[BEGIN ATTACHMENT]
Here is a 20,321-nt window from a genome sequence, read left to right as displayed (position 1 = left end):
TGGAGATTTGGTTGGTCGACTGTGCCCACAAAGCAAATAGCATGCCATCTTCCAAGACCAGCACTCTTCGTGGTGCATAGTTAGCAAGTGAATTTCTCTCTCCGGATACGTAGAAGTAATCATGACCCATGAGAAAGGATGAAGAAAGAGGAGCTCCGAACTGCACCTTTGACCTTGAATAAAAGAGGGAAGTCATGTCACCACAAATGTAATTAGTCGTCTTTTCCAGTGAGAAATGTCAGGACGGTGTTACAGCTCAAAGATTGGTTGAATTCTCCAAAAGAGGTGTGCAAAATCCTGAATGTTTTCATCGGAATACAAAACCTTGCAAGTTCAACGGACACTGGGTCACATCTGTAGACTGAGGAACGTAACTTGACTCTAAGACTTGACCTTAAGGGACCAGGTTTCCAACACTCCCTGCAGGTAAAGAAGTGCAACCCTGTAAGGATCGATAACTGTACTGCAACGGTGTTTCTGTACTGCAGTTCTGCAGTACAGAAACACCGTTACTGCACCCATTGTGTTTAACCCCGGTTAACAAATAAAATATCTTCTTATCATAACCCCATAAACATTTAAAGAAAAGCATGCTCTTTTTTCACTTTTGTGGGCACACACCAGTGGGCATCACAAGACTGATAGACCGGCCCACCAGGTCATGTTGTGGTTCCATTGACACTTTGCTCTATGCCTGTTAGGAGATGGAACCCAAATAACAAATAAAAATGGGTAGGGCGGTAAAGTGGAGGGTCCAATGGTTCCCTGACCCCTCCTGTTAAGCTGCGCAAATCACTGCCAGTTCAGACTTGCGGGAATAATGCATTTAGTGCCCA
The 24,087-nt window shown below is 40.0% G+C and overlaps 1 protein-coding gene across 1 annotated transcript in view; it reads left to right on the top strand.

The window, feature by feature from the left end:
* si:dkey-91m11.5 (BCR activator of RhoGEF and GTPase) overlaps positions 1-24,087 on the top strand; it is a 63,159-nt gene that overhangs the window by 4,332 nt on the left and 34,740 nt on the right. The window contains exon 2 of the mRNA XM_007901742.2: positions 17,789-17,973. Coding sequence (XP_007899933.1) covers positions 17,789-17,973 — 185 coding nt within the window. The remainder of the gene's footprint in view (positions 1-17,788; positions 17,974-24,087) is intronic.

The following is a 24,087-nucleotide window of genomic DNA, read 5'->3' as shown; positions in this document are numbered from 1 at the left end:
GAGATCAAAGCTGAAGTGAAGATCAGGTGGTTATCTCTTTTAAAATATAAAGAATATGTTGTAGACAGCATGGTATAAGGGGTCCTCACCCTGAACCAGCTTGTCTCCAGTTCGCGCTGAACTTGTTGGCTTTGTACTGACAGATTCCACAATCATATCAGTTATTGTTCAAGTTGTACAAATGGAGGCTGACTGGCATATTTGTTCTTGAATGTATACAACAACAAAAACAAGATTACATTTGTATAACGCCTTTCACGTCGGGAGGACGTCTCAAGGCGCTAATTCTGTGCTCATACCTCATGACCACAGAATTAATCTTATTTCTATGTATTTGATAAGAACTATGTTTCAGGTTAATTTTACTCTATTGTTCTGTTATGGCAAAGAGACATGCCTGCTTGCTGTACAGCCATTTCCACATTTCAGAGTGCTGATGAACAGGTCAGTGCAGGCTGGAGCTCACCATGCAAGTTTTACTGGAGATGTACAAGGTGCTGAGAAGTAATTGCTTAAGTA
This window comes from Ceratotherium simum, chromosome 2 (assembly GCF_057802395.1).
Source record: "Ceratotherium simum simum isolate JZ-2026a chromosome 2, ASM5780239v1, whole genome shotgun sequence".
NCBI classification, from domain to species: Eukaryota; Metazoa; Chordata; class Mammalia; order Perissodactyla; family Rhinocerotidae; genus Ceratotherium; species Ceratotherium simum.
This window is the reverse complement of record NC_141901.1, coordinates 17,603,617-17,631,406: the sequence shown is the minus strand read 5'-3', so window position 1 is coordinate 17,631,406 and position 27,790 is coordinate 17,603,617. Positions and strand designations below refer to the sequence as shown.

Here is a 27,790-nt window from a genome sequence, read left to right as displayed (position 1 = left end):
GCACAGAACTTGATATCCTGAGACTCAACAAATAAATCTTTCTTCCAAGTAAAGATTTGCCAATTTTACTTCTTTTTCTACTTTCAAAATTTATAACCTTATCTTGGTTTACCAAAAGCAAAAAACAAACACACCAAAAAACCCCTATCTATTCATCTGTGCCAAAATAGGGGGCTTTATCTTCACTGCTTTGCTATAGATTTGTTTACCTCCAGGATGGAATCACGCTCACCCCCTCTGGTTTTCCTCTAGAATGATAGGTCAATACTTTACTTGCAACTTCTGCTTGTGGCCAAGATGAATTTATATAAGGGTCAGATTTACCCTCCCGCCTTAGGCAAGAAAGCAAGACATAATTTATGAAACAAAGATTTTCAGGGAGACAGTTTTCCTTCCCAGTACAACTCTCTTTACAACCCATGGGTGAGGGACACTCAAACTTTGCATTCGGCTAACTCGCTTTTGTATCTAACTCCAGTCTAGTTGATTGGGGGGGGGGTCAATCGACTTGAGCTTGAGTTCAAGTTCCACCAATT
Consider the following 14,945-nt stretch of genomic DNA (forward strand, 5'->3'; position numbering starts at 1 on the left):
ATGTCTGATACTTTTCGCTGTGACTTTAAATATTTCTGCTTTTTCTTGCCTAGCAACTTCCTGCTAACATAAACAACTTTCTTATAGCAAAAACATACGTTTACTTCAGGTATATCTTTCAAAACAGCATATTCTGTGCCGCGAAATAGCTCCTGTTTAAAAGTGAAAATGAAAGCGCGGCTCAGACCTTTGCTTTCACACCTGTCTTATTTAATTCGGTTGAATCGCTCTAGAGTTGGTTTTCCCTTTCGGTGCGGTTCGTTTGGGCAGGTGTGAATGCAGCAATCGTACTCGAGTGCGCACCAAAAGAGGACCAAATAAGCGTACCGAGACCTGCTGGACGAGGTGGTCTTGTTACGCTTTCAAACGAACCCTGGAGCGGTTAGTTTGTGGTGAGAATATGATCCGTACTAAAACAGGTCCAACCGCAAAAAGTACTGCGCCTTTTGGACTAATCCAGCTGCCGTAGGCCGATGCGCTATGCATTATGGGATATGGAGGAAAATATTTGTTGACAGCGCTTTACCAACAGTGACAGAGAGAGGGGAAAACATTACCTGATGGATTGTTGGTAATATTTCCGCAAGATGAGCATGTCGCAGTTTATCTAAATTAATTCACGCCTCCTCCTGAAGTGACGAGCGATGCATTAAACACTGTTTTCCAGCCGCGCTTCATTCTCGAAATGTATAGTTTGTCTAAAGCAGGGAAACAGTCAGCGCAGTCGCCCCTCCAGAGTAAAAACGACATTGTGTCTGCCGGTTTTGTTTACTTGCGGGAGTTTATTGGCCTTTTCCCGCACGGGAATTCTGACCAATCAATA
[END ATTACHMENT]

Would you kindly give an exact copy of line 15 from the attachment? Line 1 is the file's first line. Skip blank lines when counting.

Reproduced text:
ATGTCTGATACTTTTCGCTGTGACTTTAAATATTTCTGCTTTTTCTTGCCTAGCAACTTCCTGCTAACATAAACAACTTTCTTATAGCAAAAACATACGTTTACTTCAGGTATATCTTTCAAAACAGCATATTCTGTGCCGCGAAATAGCTCCTGTTTAAAAGTGAAAATGAAAGCGCGGCTCAGACCTTTGCTTTCACACCTGTCTTATTTAATTCGGTTGAATCGCTCTAGAGTTGGTTTTCCCTTTCGGTGCGGTTCGTTTGGGCAGGTGTGAATGCAGCAATCGTACTCGAGTGCGCACCAAAAGAGGACCAAATAAGCGTACCGAGACCTGCTGGACGAGGTGGTCTTGTTACGCTTTCAAACGAACCCTGGAGCGGTTAGTTTGTGGTGAGAATATGATCCGTACTAAAACAGGTCCAACCGCAAAAAGTACTGCGCCTTTTGGACTAATCCAGCTGCCGTAGGCCGATGCGCTATGCATTATGGGATATGGAGGAAAATATTTGTTGACAGCGCTTTACCAACAGTGACAGAGAGAGGGGAAAACATTACCTGATGGATTGTTGGTAATATTTCCGCAAGATGAGCATGTCGCAGTTTATCTAAATTAATTCACGCCTCCTCCTGAAGTGACGAGCGATGCATTAAACACTGTTTTCCAGCCGCGCTTCATTCTCGAAATGTATAGTTTGTCTAAAGCAGGGAAACAGTCAGCGCAGTCGCCCCTCCAGAGTAAAAACGACATTGTGTCTGCCGGTTTTGTTTACTTGCGGGAGTTTATTGGCCTTTTCCCGCACGGGAATTCTGACCAATCAATA